7 If a man shall deliver unto his neighbour money or stuff to keep, and it be stolen out of the man's house; if the thief be found, let him pay double.
8 If the thief be not found, then the master of the house shall be brought unto the judges, to see whether he have put his hand unto his neighbour's goods.
9 For all manner of trespass, whether it be for ox, for ass, for sheep, for raiment, or for any manner of lost thing, which another challengeth to be his, the cause of both parties shall come before the judges; and whom the judges shall condemn, he shall pay double unto his neighbour.
When I left Houston, Texas in 2004 to go on the road with my boyfriend, I knew that I couldn't take many of the things I valued with me. My son lived with his father just two blocks away from me at the time. His father and I had somehow remained friends through the years.
I decided to give my son his immediate inheritance and leave with nothing but my ID and my clothes; so, I packed up all of my belongings and took them to my son's father's house.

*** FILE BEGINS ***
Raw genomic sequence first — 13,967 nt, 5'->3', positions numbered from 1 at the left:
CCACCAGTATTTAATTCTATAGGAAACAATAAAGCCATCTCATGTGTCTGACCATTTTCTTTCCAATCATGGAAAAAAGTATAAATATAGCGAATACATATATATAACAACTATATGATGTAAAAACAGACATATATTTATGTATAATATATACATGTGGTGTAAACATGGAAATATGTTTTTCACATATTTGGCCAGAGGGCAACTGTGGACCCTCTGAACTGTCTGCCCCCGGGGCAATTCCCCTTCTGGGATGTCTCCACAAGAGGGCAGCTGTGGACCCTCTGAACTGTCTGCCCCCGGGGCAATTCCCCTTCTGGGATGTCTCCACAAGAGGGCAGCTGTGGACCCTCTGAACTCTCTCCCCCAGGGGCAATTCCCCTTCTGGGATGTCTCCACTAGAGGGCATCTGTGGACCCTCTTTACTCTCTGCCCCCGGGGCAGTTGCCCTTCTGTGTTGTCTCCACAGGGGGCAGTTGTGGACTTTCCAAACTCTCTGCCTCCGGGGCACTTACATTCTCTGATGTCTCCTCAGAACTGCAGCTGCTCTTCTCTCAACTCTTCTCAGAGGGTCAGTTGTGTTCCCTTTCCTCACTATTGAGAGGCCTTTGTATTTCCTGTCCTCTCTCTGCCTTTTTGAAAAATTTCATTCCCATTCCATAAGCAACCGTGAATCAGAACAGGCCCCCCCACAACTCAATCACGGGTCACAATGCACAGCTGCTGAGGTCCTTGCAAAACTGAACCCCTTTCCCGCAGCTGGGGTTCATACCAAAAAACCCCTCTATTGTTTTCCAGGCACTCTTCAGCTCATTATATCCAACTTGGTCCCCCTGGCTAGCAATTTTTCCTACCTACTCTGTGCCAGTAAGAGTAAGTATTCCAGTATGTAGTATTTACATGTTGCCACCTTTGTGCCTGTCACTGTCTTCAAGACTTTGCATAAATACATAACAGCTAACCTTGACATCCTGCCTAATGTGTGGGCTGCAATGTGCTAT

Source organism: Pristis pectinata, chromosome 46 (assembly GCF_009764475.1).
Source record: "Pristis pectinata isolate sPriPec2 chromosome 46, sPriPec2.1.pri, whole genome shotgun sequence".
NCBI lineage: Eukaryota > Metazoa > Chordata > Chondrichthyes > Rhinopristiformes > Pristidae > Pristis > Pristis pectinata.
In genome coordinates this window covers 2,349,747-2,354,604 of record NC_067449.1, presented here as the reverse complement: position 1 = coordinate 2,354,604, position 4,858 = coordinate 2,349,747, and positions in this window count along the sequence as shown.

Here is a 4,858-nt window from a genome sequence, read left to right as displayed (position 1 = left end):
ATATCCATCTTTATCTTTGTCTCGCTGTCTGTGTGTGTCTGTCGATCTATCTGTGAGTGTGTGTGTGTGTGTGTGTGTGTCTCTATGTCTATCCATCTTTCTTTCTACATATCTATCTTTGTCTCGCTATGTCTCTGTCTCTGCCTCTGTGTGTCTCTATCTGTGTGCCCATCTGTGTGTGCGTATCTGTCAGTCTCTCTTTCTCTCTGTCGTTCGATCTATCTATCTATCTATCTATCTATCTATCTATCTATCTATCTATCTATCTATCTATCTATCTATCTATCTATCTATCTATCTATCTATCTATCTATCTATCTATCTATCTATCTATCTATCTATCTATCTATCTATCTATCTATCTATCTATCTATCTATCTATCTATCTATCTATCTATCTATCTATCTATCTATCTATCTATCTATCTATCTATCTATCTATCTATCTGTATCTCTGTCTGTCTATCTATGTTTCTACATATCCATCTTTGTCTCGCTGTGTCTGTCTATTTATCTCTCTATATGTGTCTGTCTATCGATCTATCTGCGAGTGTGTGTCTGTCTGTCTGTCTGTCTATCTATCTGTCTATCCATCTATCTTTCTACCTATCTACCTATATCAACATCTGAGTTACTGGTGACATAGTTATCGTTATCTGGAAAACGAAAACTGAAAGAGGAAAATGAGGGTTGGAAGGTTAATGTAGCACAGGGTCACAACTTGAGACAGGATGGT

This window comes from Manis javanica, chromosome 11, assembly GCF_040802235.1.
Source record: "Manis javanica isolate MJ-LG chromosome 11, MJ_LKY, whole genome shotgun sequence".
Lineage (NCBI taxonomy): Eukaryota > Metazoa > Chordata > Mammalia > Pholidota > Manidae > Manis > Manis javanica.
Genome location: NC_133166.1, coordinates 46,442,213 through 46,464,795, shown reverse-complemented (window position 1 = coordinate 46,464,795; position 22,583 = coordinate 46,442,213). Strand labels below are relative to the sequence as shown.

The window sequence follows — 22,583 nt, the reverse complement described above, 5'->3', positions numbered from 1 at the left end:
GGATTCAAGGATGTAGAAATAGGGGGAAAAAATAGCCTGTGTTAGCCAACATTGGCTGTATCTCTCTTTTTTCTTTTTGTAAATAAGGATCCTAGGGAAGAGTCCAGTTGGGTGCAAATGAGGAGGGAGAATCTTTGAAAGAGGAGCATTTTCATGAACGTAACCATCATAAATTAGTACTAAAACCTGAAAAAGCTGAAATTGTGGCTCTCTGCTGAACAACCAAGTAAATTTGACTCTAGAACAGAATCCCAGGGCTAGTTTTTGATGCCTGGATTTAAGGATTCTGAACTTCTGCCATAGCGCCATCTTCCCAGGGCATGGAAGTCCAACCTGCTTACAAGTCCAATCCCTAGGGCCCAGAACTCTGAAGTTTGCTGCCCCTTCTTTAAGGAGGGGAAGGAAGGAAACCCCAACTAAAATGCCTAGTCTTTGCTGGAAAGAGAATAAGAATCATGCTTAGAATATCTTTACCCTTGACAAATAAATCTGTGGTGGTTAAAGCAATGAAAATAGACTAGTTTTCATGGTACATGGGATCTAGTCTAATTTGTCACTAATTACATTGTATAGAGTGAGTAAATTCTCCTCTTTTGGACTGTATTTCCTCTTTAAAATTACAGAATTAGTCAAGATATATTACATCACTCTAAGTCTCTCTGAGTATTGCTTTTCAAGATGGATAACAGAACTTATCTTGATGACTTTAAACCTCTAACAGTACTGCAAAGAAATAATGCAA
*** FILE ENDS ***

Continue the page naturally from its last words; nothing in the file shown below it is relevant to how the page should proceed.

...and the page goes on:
There was one item that I left in his father's care that I wanted back -- my guitar. My dad gave me that guitar when I turned 14 years old. I loved it.
Much has happened since then, and I am sure the guitar is gone for good. I would not expect to ever get it back, and I will not ask for it.
However, if someone had stolen the guitar from my son's father, and he knew who stole it, and if the guitar were found, then the thief would owe me double the value of the guitar with it's return.
If the thief was not found, I could take his father to court to determine whether or not he may have sold it and claimed it was stolen or otherwise. At any rate, in any conflict that concerns stolen property the courts are required to be involved, and the judge has a right to intervene.
If my son's father said, "What guitar? That's MY guitar!" and the judge rules that it is, indeed, HIS guitar (regardless of the truth), then I owe his father double the cost of the guitar just for the trouble of taking him to court.
I traveled over 40 states in four months. I saw the country and learned to appreciate how small the world actually was. I saw the majestic beauty of God's creation unfold in front of me on a daily basis. I learned to love and value my land, my freedom, and my God through this experience. Today, I look back and see that it was worth the loss of my valued property to me in order to have had this experience.